Re: multicast performance
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- Multicast performance decreases with the number of senders. I.e. if a single process can send data at 800Mbit/s, then two senders (most likely) won't be able to send data at 400Mbit/s each. (just saying that since you're using "many" servers)That's good to know. Can you be more specific? Do you know what kind of loss factor we can expect with each additional process? Also, right now, we are more concerned with latency than throughput. Our total traffic is less than what the hardware can handle from a throughput perspective, but we are more senstive to latency issues.
I think this depends on the switch you're using. We tried the following, with two simple programs:-sender: sends multicasts messages at a fixed rate (i.e. 1000msg/ second), the size of those is also relevant.
-receiver: measures at which rate messages are receivedYou then start a single sender and some number of receivers on different machines. Hopefully you should be able to increase the data rate close to the nominal limit of the switch with the receivers getting all packets (setting a large default kernel buffer size also helps).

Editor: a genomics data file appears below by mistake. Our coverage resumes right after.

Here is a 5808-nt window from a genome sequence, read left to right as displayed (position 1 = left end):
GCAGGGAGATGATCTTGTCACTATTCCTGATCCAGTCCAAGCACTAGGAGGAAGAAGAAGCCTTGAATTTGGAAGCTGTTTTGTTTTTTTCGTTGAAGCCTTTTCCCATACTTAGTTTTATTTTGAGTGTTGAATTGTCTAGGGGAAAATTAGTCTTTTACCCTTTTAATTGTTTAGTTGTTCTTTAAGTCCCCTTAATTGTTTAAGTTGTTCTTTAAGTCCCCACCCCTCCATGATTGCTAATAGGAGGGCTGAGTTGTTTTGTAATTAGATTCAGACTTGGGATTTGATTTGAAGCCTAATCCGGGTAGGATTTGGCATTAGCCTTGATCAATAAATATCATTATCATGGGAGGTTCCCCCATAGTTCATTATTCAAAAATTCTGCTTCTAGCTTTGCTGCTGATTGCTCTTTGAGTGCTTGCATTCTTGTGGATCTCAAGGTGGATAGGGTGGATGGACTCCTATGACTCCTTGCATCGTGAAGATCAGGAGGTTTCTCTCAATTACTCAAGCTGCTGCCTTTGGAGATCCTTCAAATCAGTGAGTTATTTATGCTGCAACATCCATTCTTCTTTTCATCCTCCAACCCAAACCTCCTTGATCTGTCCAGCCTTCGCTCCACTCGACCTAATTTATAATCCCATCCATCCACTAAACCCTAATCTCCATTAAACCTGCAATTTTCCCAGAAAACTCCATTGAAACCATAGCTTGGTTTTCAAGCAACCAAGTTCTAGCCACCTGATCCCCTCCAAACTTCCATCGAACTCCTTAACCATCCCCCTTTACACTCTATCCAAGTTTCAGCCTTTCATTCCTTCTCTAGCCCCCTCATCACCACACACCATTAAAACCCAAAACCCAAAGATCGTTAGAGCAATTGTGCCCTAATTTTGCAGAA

If you then start two senders at half the rate of the best before, you would expect the receivers to get the same number of messages. With our switch this was not the case, the receivers were losing lots of messages. I can't tell you a number but it probably won't apply on your switch anyway..
Even if you're concerned with latency this may be interesting.In our case we learned that unregulated send rate may generate multicast storms that literally kill the switch for a few seconds.
Marco  You can probably find some tool that does the job, netperf maybe.  look into net.core.rmem_max
- Timestamping after receive() can be very imprecise. You should probably use in-kernel timestamping for that purpose.Also good to know. I'm not familiar with kernel timestamping, but will certainly look into it. On the other hand, timestamping after the recv() call is still a useful metric, since we can't use the data until we call recv(). However, more precise timestamping would allow us to further pinpoint the exact location of the delay(s). Thank you, Matt
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